A Chearsley man went on an emotional journey to learn more about his father who won a medal for gallantry during World War One.
Alan Mitchener was joined by his two sons David and Daniel for what proved a thought-provoking trip to Cambrai to find out more about the life of Alan’s father Sapper Albert Mitchener.
The journey was the family’s way of celebrating the life of their father, and to commemorate the 100 year anniversary of World War One.
On December 6 1917, Albert Mitchener, a signaller in the Royal Engineers volunteered to repair a telephone cable across a shell holed, muddy battlefield under heavy enemy fire.
The wire, which was in the air, was broken above a waterway, and Albert repaired it standing up on a barge over the canal.
He commented that there were “bees buzzing around”, referring to machine gun bullets rather than actual bees.
For this outstanding act of bravery, Albert was awarded the Military Medal.
Speaking to Alan about when he won the medal, Albert said that it was “a silly thing to volunteer” but it was necessary to enable a message to be sent to the “Inniskillings”.
A captured German had told Albert’s brigade that the “Bosche” were about to attack the 10th Royal Inniskillings Fusiliers, a battalion in a vulnerable position, and Brigade HQ needed to re-establish communication lines to let them know so they could be prepared for it.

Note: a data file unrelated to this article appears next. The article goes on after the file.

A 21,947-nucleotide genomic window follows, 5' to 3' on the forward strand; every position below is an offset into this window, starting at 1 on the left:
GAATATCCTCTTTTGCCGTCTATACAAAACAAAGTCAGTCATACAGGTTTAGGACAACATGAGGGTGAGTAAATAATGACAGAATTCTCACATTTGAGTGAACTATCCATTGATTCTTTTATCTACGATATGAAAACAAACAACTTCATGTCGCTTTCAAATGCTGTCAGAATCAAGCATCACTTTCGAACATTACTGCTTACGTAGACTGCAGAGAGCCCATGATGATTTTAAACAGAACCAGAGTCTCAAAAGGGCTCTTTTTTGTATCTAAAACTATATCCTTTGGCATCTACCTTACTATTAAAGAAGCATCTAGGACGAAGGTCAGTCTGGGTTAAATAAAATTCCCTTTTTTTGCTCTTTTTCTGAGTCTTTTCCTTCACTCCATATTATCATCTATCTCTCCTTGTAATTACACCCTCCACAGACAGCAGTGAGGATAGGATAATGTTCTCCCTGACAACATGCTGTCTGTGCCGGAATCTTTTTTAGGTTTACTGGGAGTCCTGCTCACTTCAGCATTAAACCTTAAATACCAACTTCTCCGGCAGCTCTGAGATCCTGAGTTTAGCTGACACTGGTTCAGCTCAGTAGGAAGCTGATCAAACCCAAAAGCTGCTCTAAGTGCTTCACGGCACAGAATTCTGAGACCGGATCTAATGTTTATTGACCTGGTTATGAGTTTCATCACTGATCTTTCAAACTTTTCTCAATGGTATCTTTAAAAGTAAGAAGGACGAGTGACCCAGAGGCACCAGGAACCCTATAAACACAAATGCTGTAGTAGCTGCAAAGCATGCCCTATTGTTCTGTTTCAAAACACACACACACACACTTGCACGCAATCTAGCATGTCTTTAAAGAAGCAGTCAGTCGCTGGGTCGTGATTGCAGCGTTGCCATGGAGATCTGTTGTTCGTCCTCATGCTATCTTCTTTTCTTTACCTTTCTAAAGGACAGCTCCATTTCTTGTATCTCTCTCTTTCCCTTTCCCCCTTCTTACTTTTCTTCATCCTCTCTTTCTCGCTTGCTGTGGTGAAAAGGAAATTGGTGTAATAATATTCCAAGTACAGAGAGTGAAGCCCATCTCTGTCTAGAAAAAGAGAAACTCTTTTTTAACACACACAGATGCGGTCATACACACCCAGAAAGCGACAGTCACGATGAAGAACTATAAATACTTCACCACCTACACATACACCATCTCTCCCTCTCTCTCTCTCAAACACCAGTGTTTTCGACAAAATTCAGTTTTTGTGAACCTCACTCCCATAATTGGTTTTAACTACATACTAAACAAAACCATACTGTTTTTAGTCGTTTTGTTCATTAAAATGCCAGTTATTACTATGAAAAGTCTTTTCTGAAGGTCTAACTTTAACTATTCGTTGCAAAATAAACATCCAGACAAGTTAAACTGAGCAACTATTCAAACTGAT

Albert was very close to surviving the war unscathed, but the day before he was due to go on leave, in late October 1918, back to ‘Blighty, he was wounded by a shell splinter.
This took place when he was repairing communication lines while under a heavy hostile barrage.
However, because of a German counter attack taking place immediately after his injury, it took Albert some days before he got to a regimental aid post. Unfortunately, gangrene had set in and his arm was amputated in the middle of his upper arm.
Albert’s son and two grandsons went to the exact location, near Cambrai, where he was awarded the Military Medal for bravery, and shared a glass of cognac in the rain.
The battlefield is now a peaceful sugar-beet field, on the outskirts of the rebuilt large village of Ribecourt, which was also a flashpoint battle in the Second World War.
Alan Mitchener said: “We shared a toast to Albert and his comrades, who endured so much.
“On the Sunday we went to the front line, and consulting the war diaries, tried to visualise what Albert and his colleagues did and went through.
“It was very difficult to imagine the well cultivated and peaceful countryside with the horror of industrial war 100 years ago, a long time ago but short for some memories and legacies.”
On Albert’s return to ‘Blighty’, he worked hard to pass an exam to become a clerical assistant in the civil service and rose to become an executive officer.
He married Maud Edith and they had two sons Laurie and Alan.
Albert died in 1976, aged 80 with four grandchildren.